Wednesday 18 May 2016

All Quiet on the Painting Front

Don't get me wrong I like my tech. I ought to, it is a big part of how I earn a living. I am a champion of things digital, having moved 2,500 of company employees (consuming more than 6 million sheets of paper annulally) from paper manuals to digital. I prefer to use digital books, music, movies, photography, and more where ever possible. I love my iPad and iPod, but when it comes to phones I am quite backward.

To the amusement of most of my work colleagues I have held on to my old work Nokia phone circa 2006. I know all of the advantages (and disadvantages) of smart phones, but the truth is there is nothing so urgent in my life, work or private, that I can't achieve with my old Nokia - it lets me make and take calls and send and receive texts. In addition, 90% of my time at work is spent at or near my desk, which has desk phone (which does not have a battery that runs flat) with a land line. On top of that I have recruited staff capable if thinking for themselves and more than able to deal with any issue that arises if I am not around.

I may be in the minority, but I struggle with this cellphone obsession and the need to be constantly connected. I remember an absurd sight a couple of years ago in a restaurant in Venice, just a couple streets away from St Marks Square. It was a great little place, full of atmosphere. Beside us was a table of four twenty-something Taiwanese tourists all sitting there, glued to their screens. Their meal arrived and they all took photos of their food then back on the texts. They hardly spoke to each other at all and left a little while later, leaving most of their meal on the table. 

On another occasion, in another (very upmarket) restaurant, in another country, I watched a young couple come in and sit down for what was probably intended as a romantic evening. Immediately they were on their phones. They looked up to order their food, then back to the phones. Really romantic eh?

Why am I thinking of this? We have come up to Singapore for a few day to celebrate her-indoors' birthday and yesterday, as we sat in a queue at the Singapore Zoo, I watched one of the workers as she answered one cell phone, texted on another, while the walkie talkie barked out instructions to her. While it was a wonderful example of multi-tasking, but I am just so glad my life is not that urgent.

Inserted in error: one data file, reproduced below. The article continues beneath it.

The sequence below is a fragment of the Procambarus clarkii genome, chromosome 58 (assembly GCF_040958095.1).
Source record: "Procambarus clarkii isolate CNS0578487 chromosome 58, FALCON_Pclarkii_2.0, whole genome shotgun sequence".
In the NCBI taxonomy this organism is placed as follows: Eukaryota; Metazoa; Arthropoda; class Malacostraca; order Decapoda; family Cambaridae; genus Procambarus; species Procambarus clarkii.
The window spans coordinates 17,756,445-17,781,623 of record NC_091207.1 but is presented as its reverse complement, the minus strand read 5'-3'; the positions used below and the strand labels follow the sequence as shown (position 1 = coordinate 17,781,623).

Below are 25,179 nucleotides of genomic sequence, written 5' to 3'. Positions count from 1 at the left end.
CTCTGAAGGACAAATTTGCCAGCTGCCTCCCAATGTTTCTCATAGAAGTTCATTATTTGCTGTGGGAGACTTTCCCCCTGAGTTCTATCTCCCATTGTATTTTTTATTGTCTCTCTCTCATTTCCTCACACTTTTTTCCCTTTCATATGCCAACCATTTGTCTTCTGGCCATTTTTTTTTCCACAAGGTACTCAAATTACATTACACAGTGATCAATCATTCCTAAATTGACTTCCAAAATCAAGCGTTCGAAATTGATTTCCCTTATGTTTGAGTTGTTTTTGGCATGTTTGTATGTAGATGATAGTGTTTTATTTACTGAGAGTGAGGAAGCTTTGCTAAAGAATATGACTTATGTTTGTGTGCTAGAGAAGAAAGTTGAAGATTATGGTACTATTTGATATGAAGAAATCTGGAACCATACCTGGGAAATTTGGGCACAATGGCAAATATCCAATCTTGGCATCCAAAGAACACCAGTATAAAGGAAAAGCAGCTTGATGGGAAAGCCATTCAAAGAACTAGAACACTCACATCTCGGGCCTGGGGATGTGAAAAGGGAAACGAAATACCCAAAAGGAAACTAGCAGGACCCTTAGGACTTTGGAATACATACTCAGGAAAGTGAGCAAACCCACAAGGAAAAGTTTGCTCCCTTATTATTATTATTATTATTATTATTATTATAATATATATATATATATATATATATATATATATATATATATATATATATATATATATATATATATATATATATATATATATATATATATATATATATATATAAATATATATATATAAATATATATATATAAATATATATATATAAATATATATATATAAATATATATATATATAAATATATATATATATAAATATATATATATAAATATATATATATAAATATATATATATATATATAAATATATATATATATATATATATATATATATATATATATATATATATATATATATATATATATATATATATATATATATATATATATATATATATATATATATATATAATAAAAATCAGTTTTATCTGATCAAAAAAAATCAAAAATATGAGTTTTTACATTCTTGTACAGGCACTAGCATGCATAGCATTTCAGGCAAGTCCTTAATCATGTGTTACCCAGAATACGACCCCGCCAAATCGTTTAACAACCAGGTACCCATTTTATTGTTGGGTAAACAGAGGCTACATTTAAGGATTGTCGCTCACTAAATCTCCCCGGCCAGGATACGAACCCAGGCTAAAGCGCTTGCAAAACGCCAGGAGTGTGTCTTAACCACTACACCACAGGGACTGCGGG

I haven't been to Singapore  for eight years and never on leisure. What a wonderfully hot and diverse place this is...but oh so expensive!

We have had some great food (not much wine though since a decent bottle in a restaurant costs $150 plus...thank goodness we brought four bottles with us), and covered most of the tourist type activities. The one military point of interest was the Battle Box in Fort Canning Park. 

This was the command and control centre built 9 meters beneath the ground on Fort Canning hill and was the post from which General Percival directed the battle for the Malay Peninsula. Up to 300 men  worked in this facility. They have done a great job of preserving the place with mannequins replicating the functions associated with many of the rooms - the comms room, the aircraft plotting room, Percival's command room, and the surrender council. There are also some nice (short) video presentations about the operations in the far east. 

Each of the rooms was designed to be sealed, but in this tropical location, without the air-conditioning that they have today, it proved so hot and stuffy that they had to cut holes on the doors to allow airflow. For anyone visiting Singapore it is a very worthwhile place to visit, and not overly crowded - our group was only six people with a very knowledgeable young guide called Jerome.